25Rest-to-Exercise Transitions Oxygen uptake increasesReaches steady state within 1-4 minutesOxygen deficitLag in oxygen uptake at the beginning of exerciseSuggests anaerobic pathways contribute to total ATP productionAfter reaching steady state, ATP requirement is met primarily aerobically
27Recovery From Exercise: Metabolic Responses EPOC (formerly known as oxygen debt)Excess post-exercise oxygen consumptionElevated VO2 for several minutes immediately following exerciseAerobic metabolism provides the energy to recycle ADP to ATP.
28Recovery From Exercise: Metabolic Responses “Fast” portion of EPOCResynthesis of stored PCReplacing muscle and blood O2 stores
29Recovery From Exercise: Metabolic Responses “Slow” portion of EPOCElevated body temperature and catecholaminesConversion of lactic acid to glucose (Cori Cycle - gluconeogenesis)
30Oxygen Deficit and Debt During Light-Moderate and Heavy Exercise
31Metabolic Response to Exercise: Incremental Exercise = Incremental increase in intensity
32Metabolic Response to Exercise: Incremental Exercise Oxygen uptake increases linearly until VO2max is reachedNo further increase in VO2 with increasing work rate..
33Changes in Oxygen Uptake With Incremental Exercise
34Fate of Lactate Where does it go? -During anaerobic metabolism -During aerobic metabolism-After exercise
35Fate of Lactate Anerobic metabolism Lactate can stay in the cell and build upHydogens inhibit PFK – slow glycolysisFatigue and discomfortDecreased performanceLactate can leave the cell and go into the bloodMeasurable in millimoles per liter (mM/liter)Lactate can be used by “aerobic” cells – reconvert to pyruvate, etc.
36Lactate ThresholdThe point at which blood lactic acid suddenly rises during incremental exerciseAlso called the anaerobic thresholdAlso called OBLA – onset of blood lactic acid
38Lactate Threshold Practical use as a marker of exercise intensity High intensity needs anaerobic metab =OBLAThe intensity cannot last for longinhibit PFK with lactic acid – high intensityrun out of glycogen/glucose – high inten. + duration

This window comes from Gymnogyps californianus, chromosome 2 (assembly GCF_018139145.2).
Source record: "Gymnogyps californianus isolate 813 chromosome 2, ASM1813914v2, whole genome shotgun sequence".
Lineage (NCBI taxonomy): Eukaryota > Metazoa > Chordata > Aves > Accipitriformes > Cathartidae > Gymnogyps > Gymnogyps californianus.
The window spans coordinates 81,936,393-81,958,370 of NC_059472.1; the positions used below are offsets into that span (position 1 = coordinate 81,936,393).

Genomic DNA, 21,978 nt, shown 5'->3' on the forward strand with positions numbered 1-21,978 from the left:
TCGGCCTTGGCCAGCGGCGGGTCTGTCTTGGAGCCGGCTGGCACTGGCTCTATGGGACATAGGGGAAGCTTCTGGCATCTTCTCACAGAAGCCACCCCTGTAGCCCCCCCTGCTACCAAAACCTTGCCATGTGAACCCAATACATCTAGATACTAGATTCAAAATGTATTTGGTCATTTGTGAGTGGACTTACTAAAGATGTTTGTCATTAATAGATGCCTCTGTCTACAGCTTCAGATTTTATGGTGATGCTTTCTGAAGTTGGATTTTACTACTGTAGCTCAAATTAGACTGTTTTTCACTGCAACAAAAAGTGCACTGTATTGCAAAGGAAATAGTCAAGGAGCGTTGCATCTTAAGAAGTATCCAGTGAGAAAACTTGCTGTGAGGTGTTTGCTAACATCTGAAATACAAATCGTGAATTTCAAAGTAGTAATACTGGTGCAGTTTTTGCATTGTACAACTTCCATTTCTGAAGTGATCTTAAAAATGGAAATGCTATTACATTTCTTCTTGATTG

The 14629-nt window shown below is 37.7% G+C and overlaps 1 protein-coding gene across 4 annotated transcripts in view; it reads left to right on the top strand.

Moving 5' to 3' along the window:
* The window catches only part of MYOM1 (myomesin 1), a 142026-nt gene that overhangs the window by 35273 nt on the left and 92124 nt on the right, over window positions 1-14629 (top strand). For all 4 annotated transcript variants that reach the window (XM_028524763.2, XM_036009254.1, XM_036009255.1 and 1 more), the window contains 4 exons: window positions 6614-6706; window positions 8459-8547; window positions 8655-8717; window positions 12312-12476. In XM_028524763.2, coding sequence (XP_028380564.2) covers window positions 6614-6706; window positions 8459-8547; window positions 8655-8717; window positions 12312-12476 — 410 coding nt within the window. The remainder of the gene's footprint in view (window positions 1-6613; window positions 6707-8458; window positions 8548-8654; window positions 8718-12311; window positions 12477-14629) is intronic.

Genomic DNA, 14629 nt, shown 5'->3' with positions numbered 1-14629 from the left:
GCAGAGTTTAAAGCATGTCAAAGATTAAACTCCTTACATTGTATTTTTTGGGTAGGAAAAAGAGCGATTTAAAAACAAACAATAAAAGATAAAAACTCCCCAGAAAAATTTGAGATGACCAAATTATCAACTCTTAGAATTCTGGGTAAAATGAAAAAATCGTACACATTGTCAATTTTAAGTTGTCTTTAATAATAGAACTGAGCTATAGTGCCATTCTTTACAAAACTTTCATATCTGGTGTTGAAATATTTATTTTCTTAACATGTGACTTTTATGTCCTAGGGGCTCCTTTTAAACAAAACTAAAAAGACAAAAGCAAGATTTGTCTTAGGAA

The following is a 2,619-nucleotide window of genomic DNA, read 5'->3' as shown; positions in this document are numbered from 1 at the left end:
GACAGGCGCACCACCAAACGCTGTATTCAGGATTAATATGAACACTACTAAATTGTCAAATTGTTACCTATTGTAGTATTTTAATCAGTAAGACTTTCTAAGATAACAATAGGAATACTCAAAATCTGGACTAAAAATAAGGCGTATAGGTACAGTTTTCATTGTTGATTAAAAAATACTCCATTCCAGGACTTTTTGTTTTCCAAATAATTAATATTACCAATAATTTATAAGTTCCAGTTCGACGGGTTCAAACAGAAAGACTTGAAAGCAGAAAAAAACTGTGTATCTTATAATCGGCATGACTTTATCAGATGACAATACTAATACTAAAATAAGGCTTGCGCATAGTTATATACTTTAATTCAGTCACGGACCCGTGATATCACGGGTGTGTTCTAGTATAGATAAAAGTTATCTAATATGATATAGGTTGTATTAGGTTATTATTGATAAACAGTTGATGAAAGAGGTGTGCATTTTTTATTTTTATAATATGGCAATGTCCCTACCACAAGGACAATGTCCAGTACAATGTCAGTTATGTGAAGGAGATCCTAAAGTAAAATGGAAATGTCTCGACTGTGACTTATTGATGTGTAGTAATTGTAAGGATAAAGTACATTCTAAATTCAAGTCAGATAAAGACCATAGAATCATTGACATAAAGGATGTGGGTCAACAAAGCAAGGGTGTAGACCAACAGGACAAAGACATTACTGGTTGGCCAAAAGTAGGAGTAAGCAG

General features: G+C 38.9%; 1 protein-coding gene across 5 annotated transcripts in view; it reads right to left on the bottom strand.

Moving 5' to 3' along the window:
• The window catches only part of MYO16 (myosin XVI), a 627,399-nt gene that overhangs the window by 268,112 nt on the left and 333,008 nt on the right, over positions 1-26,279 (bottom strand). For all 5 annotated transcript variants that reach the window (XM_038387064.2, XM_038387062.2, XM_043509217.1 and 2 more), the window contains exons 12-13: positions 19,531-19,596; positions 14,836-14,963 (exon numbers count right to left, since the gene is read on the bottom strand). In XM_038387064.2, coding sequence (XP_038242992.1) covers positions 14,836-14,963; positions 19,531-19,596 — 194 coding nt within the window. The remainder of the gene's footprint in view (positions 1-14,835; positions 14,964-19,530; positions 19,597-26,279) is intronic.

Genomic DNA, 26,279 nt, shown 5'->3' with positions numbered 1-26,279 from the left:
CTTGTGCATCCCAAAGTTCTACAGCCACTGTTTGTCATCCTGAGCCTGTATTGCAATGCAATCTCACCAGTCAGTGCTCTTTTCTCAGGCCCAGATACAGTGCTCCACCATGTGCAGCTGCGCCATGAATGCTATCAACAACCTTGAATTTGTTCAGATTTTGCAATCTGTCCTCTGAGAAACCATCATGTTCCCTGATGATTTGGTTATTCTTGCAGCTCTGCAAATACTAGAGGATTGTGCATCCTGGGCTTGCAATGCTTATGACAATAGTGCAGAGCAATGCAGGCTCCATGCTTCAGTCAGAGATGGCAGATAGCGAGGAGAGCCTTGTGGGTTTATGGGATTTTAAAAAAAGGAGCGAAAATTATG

39Lactate Threshold Practical uses in prediction of performance High threshold compared to max capacity = ability to remain at “low intensity” when others might be at “high intensity”Ex. Top marathoners remain “aerobic” while running faster than 5 min/mile
41Other Mechanisms for the Lactate Threshold Failure of the mitochondrial hydrogen shuttle to keep pace with glycolysisExcess NADH in sarcoplasm favors conversion of pyruvic acid to lactic acidType of LDHEnzyme that converts pyruvic acid to lactic acidLDH in fast-twitch muscle fibers favors formation of lactic acid
42Effect of Hydrogen Shuttle and LDH on Lactate Threshold
43Questions: Can lactate be removed faster? What does training do to OBLA / lactate threshold?Where does the lactate ultimately go?
45Training Effect on OBLA Endurance Training“Grow” more mitochondriaUse aerobic metab. to supply ATP at higher intensities (less lactate produced)More places for lactate to goGreater and thus faster LA removal / use
47Lactate as Fuel for the Heart Heart is the ultimate “aerobic” muscleConverts lactate to pyruvate easilyLDH in slow-twitch muscle fibers favors formation of pyruvateMakes ATP through aerobic metabolism with pyruvate as the substrate
48Fat as fuelWhy is fat an economical fuel source?
49Comparing CHO and FAT 1g of CHO = 4kcal 1g of fat = 9kcal 1g of CHO needs g H2O for storage1g of fat = 9kcal1g of fat needs no H2O for storageSo the energy equivalent of CHO in 1g of fat requires 2g CHO and 6g H2OThis is 8g of weight
50So……..To gain the energy equivalent of 1 lb of fat it would take2 lb CHO + 6 lb H2O = 8 total lb of weight
51So……..A 5 lb fat gain would equal a 40 lb CHO gain1. WOW !!!!2. Energy efficient?
52Note:Too much of a good thing is never good, however.